A cohort study would attempt to select and follow a representative sample of riders and record their drinking and riding behavior over time. This type of study has never been attempted or accomplished for motorcycle riders. BAC levels for trips that result in crashes, close calls, or other measures of unsafe riding are compared to BAC levels for trips that do not. Recent advances in technology have made this more of a possibility than it may have been in the past. Devices such as alcohol interlocks used to prevent impaired drivers from starting and operating cars can be modified for use in a cohort study of motorcyclists. These devices could require that riders provide breath measurements before starting the motorcycles. If a breath measurement is not provided, the motorcycle would not start, but regardless of the outcome, once a breath measurement is provided, riders could proceed. If the motorcyclist was prevented from riding after drinking, subsequent rider behavior could not be recorded. Other on-board instrumentation could be used to record physical conditions that indicate crashes or close calls (e.g., moving motorcycle becomes stopped on its side). Global Positioning Satellite (GPS) equipment could be used to record such information as crash locations and speeds. Participation might be increased through the incentive of providing the instrumented vehicles to riders for free, at a discount, or as a loan for the period of the survey. Alternatively, surveys could take the place of much of the technology mentioned for data collection. Reports of drinking behavior or crashes/close calls could be elicited through surveys or recorded in logbooks. It may be possible to get more accurate data by using frequent phone surveys (e.g., twice weekly) rather than less-frequent surveys (e.g., monthly mail-in surveys). Internet survey instruments might also be used. Issues of liability and human subject protection would significantly affect the feasibility of such a study. For example, some would consider it unethical to create a situation where riders can record a high BAC on an interlock device that then permits them to start the motorcycle and ride it. If instrumented motorcycles or other incentives are provided only to subjects who can be expected to occasionally ride after drinking, there is potential to view the study as encouraging drinking and riding. The fact that BACs are being recorded also creates a potential legal issue in the case of a crash.
If such a study could be done with a sufficient number of participants and highly accurate data, it could be the most accurate way of determining relative risk curves for motorcycle operation.
Participating riders have the potential to be both the crash case and the comparison case. There is a potential for recording far more data than could be obtained using archival data. These additional data could strengthen the study and may also be of interest to potential project sponsors (e.g., motorcycle manufacturers). Even if much of the data come from surveys of participants (rather than automated data collection via instrumented vehicle), the response rate would likely be far higher than for the Survey studies described below, because participants have agreed in advance to participate.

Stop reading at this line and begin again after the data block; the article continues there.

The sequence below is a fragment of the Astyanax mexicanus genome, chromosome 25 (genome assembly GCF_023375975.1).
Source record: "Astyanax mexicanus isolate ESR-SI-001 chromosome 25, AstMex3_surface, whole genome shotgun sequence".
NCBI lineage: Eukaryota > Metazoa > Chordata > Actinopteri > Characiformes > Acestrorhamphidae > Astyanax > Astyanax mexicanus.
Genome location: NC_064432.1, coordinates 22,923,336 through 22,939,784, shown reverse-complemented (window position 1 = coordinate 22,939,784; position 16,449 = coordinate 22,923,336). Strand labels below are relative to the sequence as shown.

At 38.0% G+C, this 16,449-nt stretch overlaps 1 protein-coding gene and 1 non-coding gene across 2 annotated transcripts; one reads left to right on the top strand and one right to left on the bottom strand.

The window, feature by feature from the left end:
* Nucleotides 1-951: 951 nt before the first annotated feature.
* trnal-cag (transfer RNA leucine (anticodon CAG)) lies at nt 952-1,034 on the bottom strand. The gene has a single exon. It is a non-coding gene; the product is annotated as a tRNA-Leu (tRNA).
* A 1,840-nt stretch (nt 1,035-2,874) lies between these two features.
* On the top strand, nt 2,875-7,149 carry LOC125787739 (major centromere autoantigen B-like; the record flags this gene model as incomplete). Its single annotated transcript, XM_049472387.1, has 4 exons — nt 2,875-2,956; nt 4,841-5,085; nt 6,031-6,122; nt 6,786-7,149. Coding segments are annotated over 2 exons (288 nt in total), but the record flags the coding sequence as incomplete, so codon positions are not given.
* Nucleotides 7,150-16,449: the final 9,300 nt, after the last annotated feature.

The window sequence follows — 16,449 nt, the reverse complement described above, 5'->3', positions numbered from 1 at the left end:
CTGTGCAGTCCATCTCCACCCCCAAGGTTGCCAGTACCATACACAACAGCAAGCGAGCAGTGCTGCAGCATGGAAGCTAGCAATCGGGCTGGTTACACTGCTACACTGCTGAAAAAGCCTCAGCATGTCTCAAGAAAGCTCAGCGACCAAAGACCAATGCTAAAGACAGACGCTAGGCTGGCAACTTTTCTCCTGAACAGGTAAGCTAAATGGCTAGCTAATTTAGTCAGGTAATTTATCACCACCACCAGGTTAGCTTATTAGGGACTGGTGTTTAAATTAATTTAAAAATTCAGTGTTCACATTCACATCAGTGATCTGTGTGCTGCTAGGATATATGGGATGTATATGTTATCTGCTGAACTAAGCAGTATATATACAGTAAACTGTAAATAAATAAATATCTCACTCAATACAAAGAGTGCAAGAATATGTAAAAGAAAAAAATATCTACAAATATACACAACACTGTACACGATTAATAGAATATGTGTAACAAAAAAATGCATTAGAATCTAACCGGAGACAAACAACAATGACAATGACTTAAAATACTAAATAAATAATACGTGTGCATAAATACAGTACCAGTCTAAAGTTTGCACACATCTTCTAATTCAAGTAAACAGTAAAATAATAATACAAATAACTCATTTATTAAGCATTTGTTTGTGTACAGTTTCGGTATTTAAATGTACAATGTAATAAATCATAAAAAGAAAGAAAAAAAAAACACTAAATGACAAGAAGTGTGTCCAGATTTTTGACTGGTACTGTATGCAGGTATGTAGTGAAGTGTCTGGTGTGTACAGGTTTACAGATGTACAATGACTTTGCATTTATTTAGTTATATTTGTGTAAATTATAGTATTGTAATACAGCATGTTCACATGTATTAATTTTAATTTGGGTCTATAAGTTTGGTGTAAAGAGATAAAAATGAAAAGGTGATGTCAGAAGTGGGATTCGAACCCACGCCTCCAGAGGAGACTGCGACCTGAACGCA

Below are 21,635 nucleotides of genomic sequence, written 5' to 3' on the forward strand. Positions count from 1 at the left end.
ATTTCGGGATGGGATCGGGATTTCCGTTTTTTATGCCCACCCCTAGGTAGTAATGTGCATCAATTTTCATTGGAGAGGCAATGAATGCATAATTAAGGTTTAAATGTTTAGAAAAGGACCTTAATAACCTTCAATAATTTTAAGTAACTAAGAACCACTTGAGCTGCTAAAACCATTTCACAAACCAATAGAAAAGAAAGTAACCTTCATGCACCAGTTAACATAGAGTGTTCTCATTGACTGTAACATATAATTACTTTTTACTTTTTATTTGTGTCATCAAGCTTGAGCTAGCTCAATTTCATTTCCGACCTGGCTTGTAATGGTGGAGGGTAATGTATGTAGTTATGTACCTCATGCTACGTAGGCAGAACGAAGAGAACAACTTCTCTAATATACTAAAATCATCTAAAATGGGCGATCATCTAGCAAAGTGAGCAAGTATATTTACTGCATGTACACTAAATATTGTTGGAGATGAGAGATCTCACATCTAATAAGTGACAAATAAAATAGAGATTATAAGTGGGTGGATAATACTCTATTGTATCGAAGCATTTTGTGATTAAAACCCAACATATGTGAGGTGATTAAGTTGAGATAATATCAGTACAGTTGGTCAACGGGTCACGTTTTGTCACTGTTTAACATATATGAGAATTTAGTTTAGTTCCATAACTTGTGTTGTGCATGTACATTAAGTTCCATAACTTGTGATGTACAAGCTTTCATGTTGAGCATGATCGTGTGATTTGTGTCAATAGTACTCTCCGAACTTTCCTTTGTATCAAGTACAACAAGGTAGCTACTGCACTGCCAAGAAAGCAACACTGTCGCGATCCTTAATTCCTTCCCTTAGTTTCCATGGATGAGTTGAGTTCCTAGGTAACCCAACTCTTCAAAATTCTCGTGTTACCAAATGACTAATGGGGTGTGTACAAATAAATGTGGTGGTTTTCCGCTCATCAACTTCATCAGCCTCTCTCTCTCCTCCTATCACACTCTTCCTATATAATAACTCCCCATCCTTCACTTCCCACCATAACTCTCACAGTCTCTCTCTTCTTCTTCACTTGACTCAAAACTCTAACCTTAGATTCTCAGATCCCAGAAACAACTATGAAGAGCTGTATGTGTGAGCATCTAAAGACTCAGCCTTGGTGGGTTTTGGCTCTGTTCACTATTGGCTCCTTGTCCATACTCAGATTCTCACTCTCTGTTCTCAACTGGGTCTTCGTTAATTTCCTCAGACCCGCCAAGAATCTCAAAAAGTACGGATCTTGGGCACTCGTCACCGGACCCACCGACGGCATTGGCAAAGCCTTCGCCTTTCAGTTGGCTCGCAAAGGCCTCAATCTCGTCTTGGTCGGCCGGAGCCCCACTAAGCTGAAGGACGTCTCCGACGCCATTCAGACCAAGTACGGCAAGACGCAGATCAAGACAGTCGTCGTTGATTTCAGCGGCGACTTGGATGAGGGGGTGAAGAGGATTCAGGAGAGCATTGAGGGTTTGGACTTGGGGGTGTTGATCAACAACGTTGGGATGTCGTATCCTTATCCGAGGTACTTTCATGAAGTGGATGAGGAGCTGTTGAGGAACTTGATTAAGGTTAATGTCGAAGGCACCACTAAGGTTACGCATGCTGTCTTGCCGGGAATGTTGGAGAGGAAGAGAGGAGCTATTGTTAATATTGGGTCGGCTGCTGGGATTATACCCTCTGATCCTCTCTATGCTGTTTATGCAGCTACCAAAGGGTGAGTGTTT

As with any study in which participants are aware that they are being observed, participation in the study may change the behavior it is attempting to study.
There is no guarantee that all pertinent data would be collected. If an interlock device is used, participants may attempt to circumvent it when they have been drinking, or they may choose to use other forms of transportation, including different motorcycles, when planning an outing that may involve riding after drinking.
Other people could use the participant’s motorcycle. If an alcohol interlock is used to capture BAC data it might take advantage of technology which requires the user to learn a coded system of blowing in order to start the engine. Still, it would be possible for someone who borrows the motorcycle to learn the system, or for the owner to blow for another rider.
Participants may not accurately report crashes and close calls.
Any other data collected through a survey has the potential to be inaccurate if the subject incorrectly recalls or misreports the facts. In particular, if BAC measures were collected using survey methods, the data would be no more accurate than for the survey study (described below).
There is a potential for self-selection bias due to some riders agreeing, and others not agreeing, to participate in the study. There is also the problem of identifying potential subjects in a way that does not bias the sample. For example, recruiting subjects through licensing rolls would preclude having unlicensed riders in the study.
To the extent that data are collected by means of survey instruments, the study would require OMB clearance. The use of human subjects creates a requirement for review by an IRB committee, which may choose not to permit it. Steps would need to be taken to prevent survey data from being used against participants in the case of a crash. To use crashes as a dependent variable, many riders and/or many years of data may be necessary to obtain a large enough sample of crashes. A study that takes several years of data collection is not very attractive to agencies that want the research question answered as soon as possible. Use of instrumented vehicles also creates cost/maintenance issues.
Another element that adds to the potential cost of this methodology is the large number of people and/or time needed to generate enough crashes or close calls to have significant results.